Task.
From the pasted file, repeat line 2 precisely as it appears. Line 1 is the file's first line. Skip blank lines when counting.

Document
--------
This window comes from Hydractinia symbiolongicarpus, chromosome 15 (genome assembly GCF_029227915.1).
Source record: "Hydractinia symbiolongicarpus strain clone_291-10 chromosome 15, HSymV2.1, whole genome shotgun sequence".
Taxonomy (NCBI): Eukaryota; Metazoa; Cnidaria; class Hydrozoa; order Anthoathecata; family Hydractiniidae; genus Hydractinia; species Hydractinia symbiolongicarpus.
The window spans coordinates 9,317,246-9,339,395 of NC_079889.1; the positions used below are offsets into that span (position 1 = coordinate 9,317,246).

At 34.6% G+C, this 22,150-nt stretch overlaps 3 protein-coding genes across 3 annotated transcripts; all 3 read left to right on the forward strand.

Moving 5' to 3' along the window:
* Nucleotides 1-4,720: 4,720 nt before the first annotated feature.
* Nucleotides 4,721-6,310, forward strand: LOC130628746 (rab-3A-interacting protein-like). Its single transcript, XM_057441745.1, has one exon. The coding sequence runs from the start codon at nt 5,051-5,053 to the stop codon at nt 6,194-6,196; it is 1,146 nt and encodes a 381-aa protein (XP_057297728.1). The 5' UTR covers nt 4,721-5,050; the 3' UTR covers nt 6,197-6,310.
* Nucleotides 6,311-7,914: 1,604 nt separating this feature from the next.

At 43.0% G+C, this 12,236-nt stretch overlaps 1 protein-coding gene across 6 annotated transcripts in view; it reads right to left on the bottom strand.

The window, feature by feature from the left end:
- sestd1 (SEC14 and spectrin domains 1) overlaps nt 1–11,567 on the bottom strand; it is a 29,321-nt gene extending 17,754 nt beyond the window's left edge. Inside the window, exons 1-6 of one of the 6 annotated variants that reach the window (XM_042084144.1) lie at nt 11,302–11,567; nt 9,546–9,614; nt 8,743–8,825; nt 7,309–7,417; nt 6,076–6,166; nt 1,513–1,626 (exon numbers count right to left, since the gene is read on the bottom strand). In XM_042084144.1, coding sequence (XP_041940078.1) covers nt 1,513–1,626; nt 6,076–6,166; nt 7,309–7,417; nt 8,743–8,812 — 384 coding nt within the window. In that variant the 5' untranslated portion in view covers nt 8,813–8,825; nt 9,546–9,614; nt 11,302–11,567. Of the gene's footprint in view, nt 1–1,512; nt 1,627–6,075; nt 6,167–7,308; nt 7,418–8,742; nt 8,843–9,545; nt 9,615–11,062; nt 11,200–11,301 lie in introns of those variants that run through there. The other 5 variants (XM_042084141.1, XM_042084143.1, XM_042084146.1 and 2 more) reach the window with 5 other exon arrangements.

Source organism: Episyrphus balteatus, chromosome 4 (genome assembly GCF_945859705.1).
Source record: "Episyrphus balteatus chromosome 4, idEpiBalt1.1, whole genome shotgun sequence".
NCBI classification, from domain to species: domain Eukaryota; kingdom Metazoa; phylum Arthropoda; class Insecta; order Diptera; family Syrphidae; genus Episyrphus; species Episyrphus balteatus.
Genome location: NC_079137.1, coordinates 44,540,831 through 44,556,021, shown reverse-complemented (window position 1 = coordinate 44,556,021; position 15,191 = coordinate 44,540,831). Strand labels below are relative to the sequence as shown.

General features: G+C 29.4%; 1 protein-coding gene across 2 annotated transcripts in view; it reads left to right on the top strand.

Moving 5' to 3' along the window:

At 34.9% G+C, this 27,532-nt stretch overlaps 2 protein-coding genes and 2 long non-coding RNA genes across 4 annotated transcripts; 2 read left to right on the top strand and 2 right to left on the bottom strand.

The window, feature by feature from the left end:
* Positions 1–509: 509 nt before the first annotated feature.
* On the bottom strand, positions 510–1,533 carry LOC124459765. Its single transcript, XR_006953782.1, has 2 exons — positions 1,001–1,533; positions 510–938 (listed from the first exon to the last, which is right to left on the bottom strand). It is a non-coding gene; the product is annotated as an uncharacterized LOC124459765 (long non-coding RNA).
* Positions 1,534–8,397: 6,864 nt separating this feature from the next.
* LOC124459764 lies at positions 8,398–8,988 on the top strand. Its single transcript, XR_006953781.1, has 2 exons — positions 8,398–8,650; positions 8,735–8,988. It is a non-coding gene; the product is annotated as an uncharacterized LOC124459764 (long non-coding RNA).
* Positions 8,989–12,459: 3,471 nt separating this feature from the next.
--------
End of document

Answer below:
Source record: "Hydractinia symbiolongicarpus strain clone_291-10 chromosome 15, HSymV2.1, whole genome shotgun sequence".